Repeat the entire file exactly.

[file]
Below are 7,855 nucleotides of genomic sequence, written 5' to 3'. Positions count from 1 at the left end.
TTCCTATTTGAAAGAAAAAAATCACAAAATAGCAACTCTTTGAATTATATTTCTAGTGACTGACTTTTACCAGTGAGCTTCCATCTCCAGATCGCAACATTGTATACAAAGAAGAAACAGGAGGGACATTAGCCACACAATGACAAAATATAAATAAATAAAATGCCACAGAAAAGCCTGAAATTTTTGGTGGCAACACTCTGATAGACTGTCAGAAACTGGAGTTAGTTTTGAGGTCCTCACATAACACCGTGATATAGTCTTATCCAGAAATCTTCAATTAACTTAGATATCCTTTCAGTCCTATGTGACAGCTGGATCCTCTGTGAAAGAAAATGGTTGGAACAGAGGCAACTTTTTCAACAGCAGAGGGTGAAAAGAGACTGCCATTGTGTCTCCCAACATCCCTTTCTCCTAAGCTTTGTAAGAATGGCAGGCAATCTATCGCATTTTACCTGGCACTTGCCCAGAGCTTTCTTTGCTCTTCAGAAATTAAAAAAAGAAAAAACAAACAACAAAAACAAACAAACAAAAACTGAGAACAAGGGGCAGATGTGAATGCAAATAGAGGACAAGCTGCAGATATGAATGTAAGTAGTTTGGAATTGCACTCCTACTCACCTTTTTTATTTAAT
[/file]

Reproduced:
Below are 7,855 nucleotides of genomic sequence, written 5' to 3'. Positions count from 1 at the left end.
TTCCTATTTGAAAGAAAAAAATCACAAAATAGCAACTCTTTGAATTATATTTCTAGTGACTGACTTTTACCAGTGAGCTTCCATCTCCAGATCGCAACATTGTATACAAAGAAGAAACAGGAGGGACATTAGCCACACAATGACAAAATATAAATAAATAAAATGCCACAGAAAAGCCTGAAATTTTTGGTGGCAACACTCTGATAGACTGTCAGAAACTGGAGTTAGTTTTGAGGTCCTCACATAACACCGTGATATAGTCTTATCCAGAAATCTTCAATTAACTTAGATATCCTTTCAGTCCTATGTGACAGCTGGATCCTCTGTGAAAGAAAATGGTTGGAACAGAGGCAACTTTTTCAACAGCAGAGGGTGAAAAGAGACTGCCATTGTGTCTCCCAACATCCCTTTCTCCTAAGCTTTGTAAGAATGGCAGGCAATCTATCGCATTTTACCTGGCACTTGCCCAGAGCTTTCTTTGCTCTTCAGAAATTAAAAAAAGAAAAAACAAACAACAAAAACAAACAAACAAAAACTGAGAACAAGGGGCAGATGTGAATGCAAATAGAGGACAAGCTGCAGATATGAATGTAAGTAGTTTGGAATTGCACTCCTACTCACCTTTTTTATTTAAT